2 wins last night. Football team looked great!
2 wins last night. Football team looked great!
Illinois' Class of 2011 grows to 30
Illinois coach Ron Zook and his staff have been busy on the recruiting trail and received two more Class of 2011 commitments, according to ESPN Recruiting.
The Illini added Southfield-Lathrup (Mich.) offensive tackle Willie Beavers and Elbert County (Ga.) defensive back Valdon Cooper to their already large class.
The 6-foot-4, 325-pound Beavers chose the Illini over offers from Akron, Bowling Green and Western Michigan. He is not ranked by ESPN.
The 5-foot-9, 170-pound Cooper also had an offer from West Virginia. He is ranked 245th at his position.
The Illini now have 30 commitments for 2011. Itís their largest class since 2006 when they had the same number of recruits.
Ohio DB commits to Illini
Middletown (Ohio) class of 2012 defensive back Cody Quinn has committed to Illinois, according to ESPN Recruiting.
Quinn, who is 5-10 and 170 pounds, chose the Illini over offers from Bowling Green, Cincinnati, Kent State, Marshall, Miami-Ohio, Purdue, Toledo and West Virginia.
Illinois now has three Class of 2012 commitments.
To think that I had an offer and invitation from the University of Illinois to come see the campus/attend the school. I would have considered it, except for the fact that Urbana/Champaign, IL, is like nine hours from my house.
Illinois rolls behind Nathan Scheelhaase's passing game (Week 1)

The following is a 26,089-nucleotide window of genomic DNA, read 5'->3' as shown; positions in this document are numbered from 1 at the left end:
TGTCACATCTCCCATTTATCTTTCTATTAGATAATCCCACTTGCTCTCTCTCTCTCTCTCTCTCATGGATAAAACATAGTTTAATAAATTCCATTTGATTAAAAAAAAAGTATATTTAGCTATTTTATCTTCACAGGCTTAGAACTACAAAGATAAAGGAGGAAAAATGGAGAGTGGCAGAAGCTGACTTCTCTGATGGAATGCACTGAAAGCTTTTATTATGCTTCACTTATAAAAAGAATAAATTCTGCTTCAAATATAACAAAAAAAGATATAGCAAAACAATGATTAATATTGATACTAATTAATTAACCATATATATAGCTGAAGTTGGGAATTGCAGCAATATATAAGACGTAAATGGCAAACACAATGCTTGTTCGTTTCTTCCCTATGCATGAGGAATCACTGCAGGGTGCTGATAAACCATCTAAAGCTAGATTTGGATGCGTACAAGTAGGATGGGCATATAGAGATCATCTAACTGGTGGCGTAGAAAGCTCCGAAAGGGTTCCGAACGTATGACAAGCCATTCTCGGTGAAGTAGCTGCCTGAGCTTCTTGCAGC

CHAMPAIGN, Ill. -- Illinois started slow but used 100-yard receiving days from A.J. Jenkins and Darius Millines to open the season with a 33-15 win over Arkansas State on Saturday.
Quarterback Nathan Scheelhaase threw for a career-best 267 yards. His 16 completions went to Jenkins, who had 11 catches for 148 yards and a touchdown, and Millines, who caught five balls for 119 yards and a score.
Jason Ford rushed for 86 yards and two TDs for Illinois.
The Red Wolves led 8-7 with less than three minutes left in the first half on a safety and a pair of field goals.
But Illinois answered with Millines' touchdown and a field goal before halftime. Jenkins scored his TD early in the third quarter.
Arkansas State quarterback Ryan Aplin was 20 of 32 for 290 yards.
Donovonn Young, Illinois steamrolls South Dakota State (Week 2)
CHAMPAIGN, Ill. -- Freshman running back Donovonn Young introduced himself to Illinois fans with a pair of touchdowns and Nathan Scheelhaase ran for two more on Saturday in a 56-3 blowout over South Dakota State.
Illinois hadn't won this big since 1944, in a 79-6 crushing of Illinois-Normal played in front of 5,000 fans.
The 42,000 at Memorial Stadium on Saturday saw the Illini (2-0) score on seven consecutive drives between their first possession early in the opening quarter and a punt with 22 seconds left in the third, when they were already up by a comfy 46 points.